Any criticisms I might offer, then, are not for lack of content. The more pervasive problem is the lack of coherent vision. When he’s offering out facts and trivia, Moalem is in his element. He did his homework. In academic terms, he’s done a ‘literature search’—i.e., the preliminary background reading needed before he can delve into his a project of his own. But the book never adds up to any more than that. Maybe that’s for the best; when he tries to offer up some social commentary, the results are disconcerting. Look, for instance, at the passage concluding a discussion of modern plastic surgery (pg. 96):

Obviously, as with any cosmetic surgery, a well-informed adult ought to be able to opt for such a procedure in consultation with her doctor and others close to her, as she chooses. But the skyrocketing rate of cosmetic surgery does beg the question: when have we gone too far in pursuit of perceived physical ideals? Perhaps, when girls as young as ten years of age feel compelled to undergo labiaplasty to even out their labia minora.

This is an uncomfortable example of information-age rhetoric. The moral framework is firmly put in place with the first sentence—the use of the word ‘obviously’ is far from incidental. The second sentence then pretends to give a thoughtful little nugget, which is OK only for those who can’t see that this is the opposite of thoughtful; this is perhaps the most banal comment that could’ve been chosen, given the topic. But the real kicker is that last sentence. Is it ironic? An attempt at humor? It might make sense if it followed a story about such a narcissistic 10-year-old, but no such context is given. This looks instead like an attempt by a man innocent of philosophy to do simply what he has been trained to do: to give a prescription, following a diagnosis. The only problem is, there’s no paper from the medical literature to help him out on this one, so the effort to parrot thoughtfulness goes far awry. We quickly move to the next topic.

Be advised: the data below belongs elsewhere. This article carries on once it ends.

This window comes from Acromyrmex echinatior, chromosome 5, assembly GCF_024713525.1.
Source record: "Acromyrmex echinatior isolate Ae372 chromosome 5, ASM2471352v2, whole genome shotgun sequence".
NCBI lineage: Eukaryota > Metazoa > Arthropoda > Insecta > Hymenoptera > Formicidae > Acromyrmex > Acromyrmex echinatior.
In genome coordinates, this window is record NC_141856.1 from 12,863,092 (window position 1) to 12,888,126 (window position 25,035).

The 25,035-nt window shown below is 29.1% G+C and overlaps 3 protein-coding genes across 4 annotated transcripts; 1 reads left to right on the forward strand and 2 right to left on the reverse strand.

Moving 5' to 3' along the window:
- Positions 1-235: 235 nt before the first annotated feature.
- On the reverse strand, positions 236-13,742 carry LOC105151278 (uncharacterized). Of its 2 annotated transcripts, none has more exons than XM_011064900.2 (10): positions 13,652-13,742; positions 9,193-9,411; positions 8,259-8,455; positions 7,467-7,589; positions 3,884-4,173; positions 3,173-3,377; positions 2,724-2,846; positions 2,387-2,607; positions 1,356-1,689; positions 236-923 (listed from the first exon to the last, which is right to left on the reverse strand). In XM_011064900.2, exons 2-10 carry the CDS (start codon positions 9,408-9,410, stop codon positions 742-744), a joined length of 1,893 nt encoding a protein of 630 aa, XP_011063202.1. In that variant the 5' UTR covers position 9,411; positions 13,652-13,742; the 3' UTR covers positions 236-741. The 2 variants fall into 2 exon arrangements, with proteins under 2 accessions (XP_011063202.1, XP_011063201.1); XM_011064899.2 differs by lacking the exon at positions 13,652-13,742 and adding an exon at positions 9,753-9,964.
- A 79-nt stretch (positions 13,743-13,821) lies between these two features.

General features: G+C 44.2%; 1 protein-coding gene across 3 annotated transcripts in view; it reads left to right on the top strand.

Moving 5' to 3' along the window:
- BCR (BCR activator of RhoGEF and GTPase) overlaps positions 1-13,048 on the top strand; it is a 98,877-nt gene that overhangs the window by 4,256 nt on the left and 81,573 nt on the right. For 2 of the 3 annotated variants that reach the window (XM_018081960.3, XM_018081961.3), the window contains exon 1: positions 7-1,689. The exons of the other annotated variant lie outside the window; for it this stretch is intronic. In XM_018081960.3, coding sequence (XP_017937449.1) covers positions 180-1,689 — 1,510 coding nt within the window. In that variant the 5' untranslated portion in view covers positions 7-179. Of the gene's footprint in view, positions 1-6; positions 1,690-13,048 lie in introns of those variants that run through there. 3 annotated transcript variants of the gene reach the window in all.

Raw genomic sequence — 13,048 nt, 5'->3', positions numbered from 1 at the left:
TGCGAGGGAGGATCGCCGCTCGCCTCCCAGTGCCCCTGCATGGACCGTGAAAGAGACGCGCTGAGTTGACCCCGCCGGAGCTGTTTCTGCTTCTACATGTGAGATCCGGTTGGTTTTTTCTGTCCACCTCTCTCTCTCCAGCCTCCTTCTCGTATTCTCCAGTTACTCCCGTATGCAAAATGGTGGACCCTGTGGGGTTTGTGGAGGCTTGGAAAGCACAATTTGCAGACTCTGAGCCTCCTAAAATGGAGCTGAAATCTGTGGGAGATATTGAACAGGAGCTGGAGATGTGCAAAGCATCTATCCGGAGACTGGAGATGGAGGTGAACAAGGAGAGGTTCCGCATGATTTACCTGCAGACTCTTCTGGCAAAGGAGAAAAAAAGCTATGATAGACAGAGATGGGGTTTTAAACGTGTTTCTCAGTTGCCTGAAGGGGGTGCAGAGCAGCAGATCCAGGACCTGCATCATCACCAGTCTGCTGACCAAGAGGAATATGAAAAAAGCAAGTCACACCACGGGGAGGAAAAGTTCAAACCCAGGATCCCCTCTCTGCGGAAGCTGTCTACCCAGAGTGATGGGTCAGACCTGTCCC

It's likely that the entire quoted text was just a throwaway attempting to make a fluid transition from one topic to the next. But I can’t help thinking that there’s something endemic of our era in this book. Science here is enshrined as the end, as the ultimate debate-settler. If you have a question, there will be an answer; it’s only a matter of time and study resources. I am reminded of Tom, the scientist from Updike’s Couples, to whom there are unknowns, but no unknowables. That’s more or less the attitude of this book, as well as of its probable target audience. After all, you only need to visit Google for quick, easy answers, with maybe a side-jaunt to Wikipedia. (The chapters of How Sex Works can be read in any order with very little strain, just like web pages.) The next day, around the water cooler, you’ll have something interesting to bring up to your colleagues. Isn’t it amazing what Science has found out now? Those honeybees are goddamn incredible!

I worry that after reading such a pretty good book, some people will be less imaginative and less curious than they were before reading it. We might be fooled into thinking that a succession of facts and trivia allows us to understand how sex works; when all the uncertainty and chaos are dismissed, the constructed world all too easily reduces to order. What you get in a scientific work on sex is necessarily a cartoon, a radically simplified caricature. This can be helpful and informative, as I claim How Sex Works is. But it’s far from the entire picture. It doesn’t fully explain “why we look, smell, taste, feel, and act the way we do,” as the book’s tagline claims. Literature hasn’t had all of its topics wrested away just yet.

No comments:

Post a Comment